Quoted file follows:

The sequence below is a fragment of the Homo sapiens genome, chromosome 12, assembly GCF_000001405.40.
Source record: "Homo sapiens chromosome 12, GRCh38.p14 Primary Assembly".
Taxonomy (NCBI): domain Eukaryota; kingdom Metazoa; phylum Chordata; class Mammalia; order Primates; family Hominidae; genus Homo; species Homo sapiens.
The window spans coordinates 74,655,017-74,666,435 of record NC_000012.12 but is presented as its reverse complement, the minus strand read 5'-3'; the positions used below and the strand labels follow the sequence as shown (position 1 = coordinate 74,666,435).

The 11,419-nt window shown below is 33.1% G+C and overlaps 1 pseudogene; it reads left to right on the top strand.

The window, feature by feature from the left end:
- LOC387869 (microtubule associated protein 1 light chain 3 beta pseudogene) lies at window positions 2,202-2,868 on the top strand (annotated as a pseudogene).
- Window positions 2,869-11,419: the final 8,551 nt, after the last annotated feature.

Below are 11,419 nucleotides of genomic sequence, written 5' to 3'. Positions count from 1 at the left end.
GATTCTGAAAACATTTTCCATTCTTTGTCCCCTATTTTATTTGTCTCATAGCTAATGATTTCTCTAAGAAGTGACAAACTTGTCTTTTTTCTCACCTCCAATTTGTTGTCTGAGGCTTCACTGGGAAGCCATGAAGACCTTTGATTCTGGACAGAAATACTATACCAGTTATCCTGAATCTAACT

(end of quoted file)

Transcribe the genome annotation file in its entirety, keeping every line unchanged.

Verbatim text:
The sequence below is a fragment of the Homo sapiens genome, chromosome 12, assembly GCF_000001405.40.
Source record: "Homo sapiens chromosome 12, GRCh38.p14 Primary Assembly".
Taxonomy (NCBI): domain Eukaryota; kingdom Metazoa; phylum Chordata; class Mammalia; order Primates; family Hominidae; genus Homo; species Homo sapiens.
The window spans coordinates 74,655,017-74,666,435 of record NC_000012.12 but is presented as its reverse complement, the minus strand read 5'-3'; the positions used below and the strand labels follow the sequence as shown (position 1 = coordinate 74,666,435).

The 11,419-nt window shown below is 33.1% G+C and overlaps 1 pseudogene; it reads left to right on the top strand.

The window, feature by feature from the left end:
- LOC387869 (microtubule associated protein 1 light chain 3 beta pseudogene) lies at window positions 2,202-2,868 on the top strand (annotated as a pseudogene).
- Window positions 2,869-11,419: the final 8,551 nt, after the last annotated feature.

Below are 11,419 nucleotides of genomic sequence, written 5' to 3'. Positions count from 1 at the left end.
GATTCTGAAAACATTTTCCATTCTTTGTCCCCTATTTTATTTGTCTCATAGCTAATGATTTCTCTAAGAAGTGACAAACTTGTCTTTTTTCTCACCTCCAATTTGTTGTCTGAGGCTTCACTGGGAAGCCATGAAGACCTTTGATTCTGGACAGAAATACTATACCAGTTATCCTGAATCTAACT